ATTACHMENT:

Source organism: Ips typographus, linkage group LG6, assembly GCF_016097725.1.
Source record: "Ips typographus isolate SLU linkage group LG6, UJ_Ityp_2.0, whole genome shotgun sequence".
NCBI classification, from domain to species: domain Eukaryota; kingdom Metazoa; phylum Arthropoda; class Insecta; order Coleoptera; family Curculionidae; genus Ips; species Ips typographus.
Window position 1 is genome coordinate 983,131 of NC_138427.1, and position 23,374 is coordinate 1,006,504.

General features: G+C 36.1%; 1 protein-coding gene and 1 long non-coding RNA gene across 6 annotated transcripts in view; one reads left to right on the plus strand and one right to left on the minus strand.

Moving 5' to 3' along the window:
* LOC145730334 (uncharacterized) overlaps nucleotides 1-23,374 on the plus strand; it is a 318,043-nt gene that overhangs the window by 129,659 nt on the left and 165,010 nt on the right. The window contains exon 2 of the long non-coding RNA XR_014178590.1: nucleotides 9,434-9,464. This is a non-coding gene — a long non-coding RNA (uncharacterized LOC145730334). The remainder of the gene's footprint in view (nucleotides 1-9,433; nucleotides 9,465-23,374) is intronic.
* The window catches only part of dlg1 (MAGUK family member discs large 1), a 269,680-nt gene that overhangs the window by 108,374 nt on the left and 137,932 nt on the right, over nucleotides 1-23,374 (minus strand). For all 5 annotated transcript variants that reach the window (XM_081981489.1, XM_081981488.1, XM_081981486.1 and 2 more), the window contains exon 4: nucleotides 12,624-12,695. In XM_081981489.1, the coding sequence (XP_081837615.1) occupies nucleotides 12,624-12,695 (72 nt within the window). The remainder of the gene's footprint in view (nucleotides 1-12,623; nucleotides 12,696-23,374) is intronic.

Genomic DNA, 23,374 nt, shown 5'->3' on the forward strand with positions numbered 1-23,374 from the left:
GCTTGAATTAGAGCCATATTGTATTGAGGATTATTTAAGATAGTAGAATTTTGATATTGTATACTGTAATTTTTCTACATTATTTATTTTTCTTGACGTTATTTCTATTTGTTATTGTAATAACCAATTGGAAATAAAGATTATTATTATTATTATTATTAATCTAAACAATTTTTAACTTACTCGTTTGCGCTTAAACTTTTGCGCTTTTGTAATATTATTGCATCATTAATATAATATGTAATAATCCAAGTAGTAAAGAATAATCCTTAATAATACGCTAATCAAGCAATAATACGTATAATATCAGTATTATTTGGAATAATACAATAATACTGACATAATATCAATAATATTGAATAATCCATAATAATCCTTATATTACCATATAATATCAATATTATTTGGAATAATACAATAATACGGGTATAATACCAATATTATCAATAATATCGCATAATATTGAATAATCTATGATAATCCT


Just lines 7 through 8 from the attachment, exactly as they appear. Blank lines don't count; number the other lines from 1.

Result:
* LOC145730334 (uncharacterized) overlaps nucleotides 1-23,374 on the plus strand; it is a 318,043-nt gene that overhangs the window by 129,659 nt on the left and 165,010 nt on the right. The window contains exon 2 of the long non-coding RNA XR_014178590.1: nucleotides 9,434-9,464. This is a non-coding gene — a long non-coding RNA (uncharacterized LOC145730334). The remainder of the gene's footprint in view (nucleotides 1-9,433; nucleotides 9,465-23,374) is intronic.
* The window catches only part of dlg1 (MAGUK family member discs large 1), a 269,680-nt gene that overhangs the window by 108,374 nt on the left and 137,932 nt on the right, over nucleotides 1-23,374 (minus strand). For all 5 annotated transcript variants that reach the window (XM_081981489.1, XM_081981488.1, XM_081981486.1 and 2 more), the window contains exon 4: nucleotides 12,624-12,695. In XM_081981489.1, the coding sequence (XP_081837615.1) occupies nucleotides 12,624-12,695 (72 nt within the window). The remainder of the gene's footprint in view (nucleotides 1-12,623; nucleotides 12,696-23,374) is intronic.